Lillian expresses in her own life a personal suffering and a violence present in close ties. She also embraces in herself wider forces of violence as well as difference. She freely admits a connection with criminal elements in the city, and this is vital to her own power. Lillian represents herself as a totalization of diversity and claims a knowledge of eighteen languages (eighteen being a symbolic number of the totality of human existence). . . . Lillian, I note, is an embodiment of fragmenting force but also a potency for the control and mastery of such force. This is one significance of her warrant from Vishnu, the guardian of Buddhism on the island and a major ordering power. . . .

Lillian’s clients invoke the powers that reside in her body. Some address her directly as Bhadrakali maniyo [mother, soothsayer]. Lillian says that she has cut thousands of huniyams [sorcery objects], and has used her powers in the making and breaking of marriages, the settlement of court cases, and the killing of personal enemies.7

This powerful story reminds us that the world around—whether conceived of in terms of supernatural or market forces, of sectarian, class, or caste identifications—is potentially a source of well-being and destruction. Not only must we struggle against an external world that limits our choices and circumscribes our existence, we must also struggle against our inner fear of being crushed and erased, as well as our anger against the forces that oppress us.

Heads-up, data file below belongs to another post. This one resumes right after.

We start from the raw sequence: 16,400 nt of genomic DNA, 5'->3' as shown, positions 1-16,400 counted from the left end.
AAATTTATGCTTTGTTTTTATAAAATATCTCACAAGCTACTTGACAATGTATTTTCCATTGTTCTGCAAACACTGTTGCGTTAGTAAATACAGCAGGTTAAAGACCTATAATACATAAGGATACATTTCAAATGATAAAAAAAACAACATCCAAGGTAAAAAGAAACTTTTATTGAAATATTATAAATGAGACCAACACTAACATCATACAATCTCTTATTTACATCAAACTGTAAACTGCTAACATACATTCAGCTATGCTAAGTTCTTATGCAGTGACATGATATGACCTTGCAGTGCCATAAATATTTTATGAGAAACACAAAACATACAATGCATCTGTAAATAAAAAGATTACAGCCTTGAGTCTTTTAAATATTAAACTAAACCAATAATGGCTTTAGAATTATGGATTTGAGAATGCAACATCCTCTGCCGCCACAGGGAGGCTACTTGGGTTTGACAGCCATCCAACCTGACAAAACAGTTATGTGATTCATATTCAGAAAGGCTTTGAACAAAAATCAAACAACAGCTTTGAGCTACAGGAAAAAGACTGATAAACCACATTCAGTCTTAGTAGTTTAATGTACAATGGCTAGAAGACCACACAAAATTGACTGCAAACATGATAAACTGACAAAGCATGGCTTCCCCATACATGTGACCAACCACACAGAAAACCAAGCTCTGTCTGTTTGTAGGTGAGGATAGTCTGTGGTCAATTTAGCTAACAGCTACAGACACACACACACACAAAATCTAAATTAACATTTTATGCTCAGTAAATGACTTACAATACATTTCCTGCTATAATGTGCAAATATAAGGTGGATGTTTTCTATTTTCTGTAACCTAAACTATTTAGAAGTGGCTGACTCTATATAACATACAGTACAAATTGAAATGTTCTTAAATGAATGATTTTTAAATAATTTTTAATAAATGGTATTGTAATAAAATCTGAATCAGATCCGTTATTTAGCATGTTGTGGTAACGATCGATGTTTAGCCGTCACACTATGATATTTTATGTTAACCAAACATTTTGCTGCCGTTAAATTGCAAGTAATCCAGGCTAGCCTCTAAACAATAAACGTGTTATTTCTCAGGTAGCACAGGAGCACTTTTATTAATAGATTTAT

I have cited Lillian’s story at length because it brings into dramatic relief the complexity of the struggle to exist in a world sundered by sectarian violence, class conflict and oppressive political power. Strategies to earn an income through business ventures coexist with tactics to avoid domestic violence and channel the powers of the gods. But Lillian’s story also calls into question the appropriateness of labeling her choices as real or illusory, or asking whether it is better to struggle against injustice rather than devote oneself to “private projects of self-creation.”8 There are no algorithms for answering such questions. We can no more know for certain whether a Marxist analysis of social injustices in Sri Lanka would be helpful or harmful than we can know for sure whether our understanding of Lillian reflects our own Western dismay at unnecessary human suffering. For Rorty, it is enough to describe and testify to the lives of others, as far as we can, on the grounds of our human solidarity with them. They are not misguided creatures, in alien worlds, but ourselves in other circumstances.9 But to invoke poetry, or to speak of the consolation of wild orchids, may be to risk rendering the world too benign, and to leave its social violence unremarked. During his first trip to India, Rorty spoke to a fellow philosophy professor who was also a politician. After 30 years attempting to help India’s poor, this man confessed that he had found no solution to the problem. “I found myself,” Rorty writes, “like most Northerners in the South, not thinking about the beggars in the hot streets once I was back in my pleasantly air-conditioned hotel.” But back in America, recalling his experiences, Rorty’s only conclusion is that all the love and talk in the world—the technological innovations, the new genetics, the power of education, the politics of diversity—”will not help.”10